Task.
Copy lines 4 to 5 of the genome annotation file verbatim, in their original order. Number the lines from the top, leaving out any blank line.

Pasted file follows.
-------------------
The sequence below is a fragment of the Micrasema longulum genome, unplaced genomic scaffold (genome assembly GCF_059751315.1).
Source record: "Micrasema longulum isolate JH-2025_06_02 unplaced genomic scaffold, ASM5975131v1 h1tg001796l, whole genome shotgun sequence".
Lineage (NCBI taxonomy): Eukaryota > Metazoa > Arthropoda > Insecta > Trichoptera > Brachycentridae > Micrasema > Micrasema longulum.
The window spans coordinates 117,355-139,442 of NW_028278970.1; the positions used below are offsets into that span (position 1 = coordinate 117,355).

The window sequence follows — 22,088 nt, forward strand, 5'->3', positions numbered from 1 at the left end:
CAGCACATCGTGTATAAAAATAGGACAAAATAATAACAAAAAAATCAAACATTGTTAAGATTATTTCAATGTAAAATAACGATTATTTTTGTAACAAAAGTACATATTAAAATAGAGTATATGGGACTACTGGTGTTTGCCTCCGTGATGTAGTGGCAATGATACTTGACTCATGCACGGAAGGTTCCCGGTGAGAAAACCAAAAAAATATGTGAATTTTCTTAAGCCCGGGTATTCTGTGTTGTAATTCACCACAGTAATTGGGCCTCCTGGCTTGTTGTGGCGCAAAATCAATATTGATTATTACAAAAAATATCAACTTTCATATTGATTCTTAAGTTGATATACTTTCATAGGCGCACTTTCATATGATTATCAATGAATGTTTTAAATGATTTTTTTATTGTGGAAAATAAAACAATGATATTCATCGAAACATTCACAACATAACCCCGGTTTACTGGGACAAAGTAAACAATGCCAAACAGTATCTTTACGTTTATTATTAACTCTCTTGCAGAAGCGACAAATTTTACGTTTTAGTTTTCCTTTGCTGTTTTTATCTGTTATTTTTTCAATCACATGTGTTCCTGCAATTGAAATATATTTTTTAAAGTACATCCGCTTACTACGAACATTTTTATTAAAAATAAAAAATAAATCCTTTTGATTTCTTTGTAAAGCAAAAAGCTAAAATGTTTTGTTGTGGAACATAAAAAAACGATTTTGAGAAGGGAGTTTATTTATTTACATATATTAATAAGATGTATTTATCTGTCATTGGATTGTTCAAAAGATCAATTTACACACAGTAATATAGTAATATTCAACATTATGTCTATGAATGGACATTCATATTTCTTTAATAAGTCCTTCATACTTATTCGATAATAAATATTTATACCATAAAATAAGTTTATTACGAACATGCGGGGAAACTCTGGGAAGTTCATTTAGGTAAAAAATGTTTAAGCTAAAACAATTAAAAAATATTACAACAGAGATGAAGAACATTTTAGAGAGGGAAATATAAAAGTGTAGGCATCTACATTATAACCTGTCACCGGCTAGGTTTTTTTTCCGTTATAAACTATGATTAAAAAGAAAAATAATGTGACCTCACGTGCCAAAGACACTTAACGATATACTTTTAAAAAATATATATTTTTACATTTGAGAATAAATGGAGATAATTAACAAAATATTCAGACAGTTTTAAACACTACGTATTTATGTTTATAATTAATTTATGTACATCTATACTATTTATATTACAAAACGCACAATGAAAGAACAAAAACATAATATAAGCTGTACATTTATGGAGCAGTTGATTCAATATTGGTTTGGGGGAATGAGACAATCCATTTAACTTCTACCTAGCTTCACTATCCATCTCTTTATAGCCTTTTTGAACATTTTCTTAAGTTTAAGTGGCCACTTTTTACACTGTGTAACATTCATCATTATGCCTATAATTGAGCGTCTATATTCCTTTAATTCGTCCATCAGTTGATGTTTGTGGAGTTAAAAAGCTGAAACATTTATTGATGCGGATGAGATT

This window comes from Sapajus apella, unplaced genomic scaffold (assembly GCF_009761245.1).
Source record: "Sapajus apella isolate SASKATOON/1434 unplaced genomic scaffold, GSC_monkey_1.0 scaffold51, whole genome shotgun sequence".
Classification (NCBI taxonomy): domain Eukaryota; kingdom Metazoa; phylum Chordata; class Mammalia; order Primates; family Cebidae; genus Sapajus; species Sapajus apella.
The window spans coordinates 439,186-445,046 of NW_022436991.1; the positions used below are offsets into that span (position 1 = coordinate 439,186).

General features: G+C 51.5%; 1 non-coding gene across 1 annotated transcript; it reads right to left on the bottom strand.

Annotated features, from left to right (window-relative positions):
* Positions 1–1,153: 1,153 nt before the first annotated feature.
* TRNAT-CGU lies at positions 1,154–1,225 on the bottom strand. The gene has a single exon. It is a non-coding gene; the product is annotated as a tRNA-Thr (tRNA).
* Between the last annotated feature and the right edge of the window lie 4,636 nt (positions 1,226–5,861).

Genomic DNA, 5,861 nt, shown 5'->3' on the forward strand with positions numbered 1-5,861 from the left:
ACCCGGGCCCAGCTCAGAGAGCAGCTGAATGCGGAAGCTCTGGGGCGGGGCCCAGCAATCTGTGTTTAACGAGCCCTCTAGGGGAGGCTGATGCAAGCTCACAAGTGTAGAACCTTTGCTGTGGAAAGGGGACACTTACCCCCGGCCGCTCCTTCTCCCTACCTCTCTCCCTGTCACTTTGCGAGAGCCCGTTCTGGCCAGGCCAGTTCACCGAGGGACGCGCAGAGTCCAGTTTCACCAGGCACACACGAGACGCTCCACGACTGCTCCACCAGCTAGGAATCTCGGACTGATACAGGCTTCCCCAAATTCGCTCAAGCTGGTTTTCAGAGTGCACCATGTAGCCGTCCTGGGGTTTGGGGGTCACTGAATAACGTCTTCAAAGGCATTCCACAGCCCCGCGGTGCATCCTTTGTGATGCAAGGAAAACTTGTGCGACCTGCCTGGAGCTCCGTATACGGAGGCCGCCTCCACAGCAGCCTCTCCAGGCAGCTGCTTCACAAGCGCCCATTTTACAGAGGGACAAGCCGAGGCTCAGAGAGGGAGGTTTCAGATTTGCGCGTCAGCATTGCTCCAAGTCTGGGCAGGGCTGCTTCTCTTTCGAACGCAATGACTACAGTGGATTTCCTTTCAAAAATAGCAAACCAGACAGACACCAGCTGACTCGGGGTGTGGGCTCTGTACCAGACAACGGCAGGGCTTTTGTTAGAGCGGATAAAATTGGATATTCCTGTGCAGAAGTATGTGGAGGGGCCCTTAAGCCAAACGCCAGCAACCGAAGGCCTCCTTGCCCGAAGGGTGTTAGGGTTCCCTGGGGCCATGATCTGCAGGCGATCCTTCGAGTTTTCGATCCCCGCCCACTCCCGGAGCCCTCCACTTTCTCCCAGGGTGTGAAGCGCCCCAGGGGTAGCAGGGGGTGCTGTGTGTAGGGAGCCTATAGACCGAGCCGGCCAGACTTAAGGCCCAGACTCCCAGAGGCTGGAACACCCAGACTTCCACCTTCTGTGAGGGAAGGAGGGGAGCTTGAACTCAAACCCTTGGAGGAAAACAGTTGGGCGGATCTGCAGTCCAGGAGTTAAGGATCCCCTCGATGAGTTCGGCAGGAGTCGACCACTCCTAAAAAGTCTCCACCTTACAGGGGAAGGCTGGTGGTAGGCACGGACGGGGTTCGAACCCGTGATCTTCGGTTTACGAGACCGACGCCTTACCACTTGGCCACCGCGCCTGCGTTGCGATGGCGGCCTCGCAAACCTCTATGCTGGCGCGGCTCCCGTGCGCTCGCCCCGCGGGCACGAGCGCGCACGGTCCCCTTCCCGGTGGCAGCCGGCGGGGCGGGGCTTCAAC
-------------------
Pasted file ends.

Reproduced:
The window spans coordinates 117,355-139,442 of NW_028278970.1; the positions used below are offsets into that span (position 1 = coordinate 117,355).

The window sequence follows — 22,088 nt, forward strand, 5'->3', positions numbered from 1 at the left end: